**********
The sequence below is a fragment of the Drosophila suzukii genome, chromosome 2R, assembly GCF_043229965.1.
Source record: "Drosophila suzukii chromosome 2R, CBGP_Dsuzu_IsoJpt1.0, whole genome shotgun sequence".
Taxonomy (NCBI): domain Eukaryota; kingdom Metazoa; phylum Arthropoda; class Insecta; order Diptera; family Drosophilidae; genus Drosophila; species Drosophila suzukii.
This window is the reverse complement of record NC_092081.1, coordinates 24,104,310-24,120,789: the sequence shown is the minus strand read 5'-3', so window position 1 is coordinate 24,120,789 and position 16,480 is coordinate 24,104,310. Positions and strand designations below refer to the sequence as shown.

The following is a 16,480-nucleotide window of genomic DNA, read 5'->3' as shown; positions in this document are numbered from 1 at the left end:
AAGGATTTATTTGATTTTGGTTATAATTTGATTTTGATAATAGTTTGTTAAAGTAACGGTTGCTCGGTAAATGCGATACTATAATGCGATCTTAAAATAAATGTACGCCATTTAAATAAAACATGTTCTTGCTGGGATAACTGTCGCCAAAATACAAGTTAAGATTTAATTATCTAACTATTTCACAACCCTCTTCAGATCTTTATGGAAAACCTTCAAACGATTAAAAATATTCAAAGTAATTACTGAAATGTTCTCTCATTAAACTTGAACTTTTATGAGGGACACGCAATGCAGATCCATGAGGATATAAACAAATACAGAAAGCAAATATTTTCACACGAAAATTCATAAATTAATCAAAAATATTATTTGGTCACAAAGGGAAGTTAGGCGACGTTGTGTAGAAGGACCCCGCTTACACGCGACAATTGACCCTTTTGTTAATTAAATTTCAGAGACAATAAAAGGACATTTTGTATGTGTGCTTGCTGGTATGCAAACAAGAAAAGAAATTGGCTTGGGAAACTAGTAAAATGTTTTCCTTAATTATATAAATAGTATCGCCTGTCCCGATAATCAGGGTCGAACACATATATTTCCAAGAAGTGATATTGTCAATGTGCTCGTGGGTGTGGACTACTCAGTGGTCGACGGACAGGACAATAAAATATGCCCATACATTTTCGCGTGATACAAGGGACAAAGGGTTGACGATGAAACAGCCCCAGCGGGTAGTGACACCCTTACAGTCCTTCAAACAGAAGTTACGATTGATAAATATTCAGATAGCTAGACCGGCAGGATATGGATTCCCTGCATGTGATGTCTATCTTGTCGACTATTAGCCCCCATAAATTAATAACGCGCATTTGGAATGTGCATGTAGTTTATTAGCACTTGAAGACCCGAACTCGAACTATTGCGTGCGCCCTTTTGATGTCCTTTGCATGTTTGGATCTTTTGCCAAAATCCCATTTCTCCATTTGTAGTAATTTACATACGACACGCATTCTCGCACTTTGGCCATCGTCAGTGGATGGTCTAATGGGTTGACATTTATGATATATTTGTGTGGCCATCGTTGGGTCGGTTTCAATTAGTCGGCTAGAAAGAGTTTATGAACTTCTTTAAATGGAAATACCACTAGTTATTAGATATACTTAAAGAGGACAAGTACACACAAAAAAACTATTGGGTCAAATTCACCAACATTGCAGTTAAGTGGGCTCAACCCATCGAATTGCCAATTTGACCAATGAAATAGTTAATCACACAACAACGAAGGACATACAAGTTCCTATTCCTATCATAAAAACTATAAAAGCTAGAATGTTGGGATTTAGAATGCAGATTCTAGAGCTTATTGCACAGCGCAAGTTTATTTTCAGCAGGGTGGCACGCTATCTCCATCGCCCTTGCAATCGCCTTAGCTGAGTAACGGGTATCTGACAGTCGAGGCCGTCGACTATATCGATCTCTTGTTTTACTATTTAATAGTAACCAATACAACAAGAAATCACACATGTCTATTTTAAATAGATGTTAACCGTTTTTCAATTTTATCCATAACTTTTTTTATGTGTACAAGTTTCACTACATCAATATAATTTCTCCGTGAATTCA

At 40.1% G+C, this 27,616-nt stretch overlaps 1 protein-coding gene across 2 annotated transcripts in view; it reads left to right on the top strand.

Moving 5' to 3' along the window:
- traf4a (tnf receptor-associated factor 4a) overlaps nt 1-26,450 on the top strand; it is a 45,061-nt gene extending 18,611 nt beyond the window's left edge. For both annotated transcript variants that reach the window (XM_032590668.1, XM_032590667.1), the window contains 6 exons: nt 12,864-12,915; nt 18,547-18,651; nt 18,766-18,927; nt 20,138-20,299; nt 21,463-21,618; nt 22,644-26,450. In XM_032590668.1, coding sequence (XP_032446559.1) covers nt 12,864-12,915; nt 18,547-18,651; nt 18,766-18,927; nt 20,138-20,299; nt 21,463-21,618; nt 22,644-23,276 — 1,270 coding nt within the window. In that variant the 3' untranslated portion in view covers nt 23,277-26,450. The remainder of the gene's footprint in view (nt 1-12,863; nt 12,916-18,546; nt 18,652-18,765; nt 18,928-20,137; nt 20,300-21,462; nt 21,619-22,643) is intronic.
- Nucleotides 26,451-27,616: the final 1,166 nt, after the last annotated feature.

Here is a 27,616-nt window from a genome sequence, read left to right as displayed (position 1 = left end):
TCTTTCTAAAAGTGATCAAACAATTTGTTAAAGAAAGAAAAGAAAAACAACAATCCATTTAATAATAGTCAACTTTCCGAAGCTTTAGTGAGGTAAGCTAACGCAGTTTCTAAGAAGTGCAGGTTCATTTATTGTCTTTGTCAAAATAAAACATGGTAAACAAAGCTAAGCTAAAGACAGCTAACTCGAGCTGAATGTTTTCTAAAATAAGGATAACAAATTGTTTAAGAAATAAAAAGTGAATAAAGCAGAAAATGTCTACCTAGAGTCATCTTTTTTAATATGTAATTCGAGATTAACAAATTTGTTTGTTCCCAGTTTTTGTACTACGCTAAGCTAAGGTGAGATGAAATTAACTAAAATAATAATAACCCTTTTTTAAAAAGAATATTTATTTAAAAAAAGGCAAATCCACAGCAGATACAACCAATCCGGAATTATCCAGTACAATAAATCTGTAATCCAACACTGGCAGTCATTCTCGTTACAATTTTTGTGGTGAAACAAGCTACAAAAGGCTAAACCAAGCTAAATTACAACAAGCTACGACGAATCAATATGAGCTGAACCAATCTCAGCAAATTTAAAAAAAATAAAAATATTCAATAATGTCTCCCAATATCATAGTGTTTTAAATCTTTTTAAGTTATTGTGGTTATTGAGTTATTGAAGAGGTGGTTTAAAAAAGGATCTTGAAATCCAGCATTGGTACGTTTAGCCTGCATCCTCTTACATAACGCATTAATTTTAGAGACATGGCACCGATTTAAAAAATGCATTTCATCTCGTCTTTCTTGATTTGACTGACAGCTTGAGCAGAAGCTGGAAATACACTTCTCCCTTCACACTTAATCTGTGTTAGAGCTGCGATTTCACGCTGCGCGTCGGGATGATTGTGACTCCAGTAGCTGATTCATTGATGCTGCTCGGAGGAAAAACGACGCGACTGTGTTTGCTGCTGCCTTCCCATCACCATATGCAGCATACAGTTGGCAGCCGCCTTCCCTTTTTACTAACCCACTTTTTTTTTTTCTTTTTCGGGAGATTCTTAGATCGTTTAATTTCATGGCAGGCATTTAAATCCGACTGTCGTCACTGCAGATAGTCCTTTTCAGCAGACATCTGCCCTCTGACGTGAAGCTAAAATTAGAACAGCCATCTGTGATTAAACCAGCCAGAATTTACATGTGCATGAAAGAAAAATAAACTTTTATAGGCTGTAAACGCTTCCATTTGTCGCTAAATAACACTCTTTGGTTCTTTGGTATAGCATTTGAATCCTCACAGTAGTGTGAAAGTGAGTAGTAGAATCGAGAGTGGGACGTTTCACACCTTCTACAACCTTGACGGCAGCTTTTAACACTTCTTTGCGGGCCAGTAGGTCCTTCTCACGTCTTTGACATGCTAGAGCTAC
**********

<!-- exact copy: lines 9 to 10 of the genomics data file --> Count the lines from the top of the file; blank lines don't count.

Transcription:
- traf4a (tnf receptor-associated factor 4a) overlaps nt 1-26,450 on the top strand; it is a 45,061-nt gene extending 18,611 nt beyond the window's left edge. For both annotated transcript variants that reach the window (XM_032590668.1, XM_032590667.1), the window contains 6 exons: nt 12,864-12,915; nt 18,547-18,651; nt 18,766-18,927; nt 20,138-20,299; nt 21,463-21,618; nt 22,644-26,450. In XM_032590668.1, coding sequence (XP_032446559.1) covers nt 12,864-12,915; nt 18,547-18,651; nt 18,766-18,927; nt 20,138-20,299; nt 21,463-21,618; nt 22,644-23,276 — 1,270 coding nt within the window. In that variant the 3' untranslated portion in view covers nt 23,277-26,450. The remainder of the gene's footprint in view (nt 1-12,863; nt 12,916-18,546; nt 18,652-18,765; nt 18,928-20,137; nt 20,300-21,462; nt 21,619-22,643) is intronic.
- Nucleotides 26,451-27,616: the final 1,166 nt, after the last annotated feature.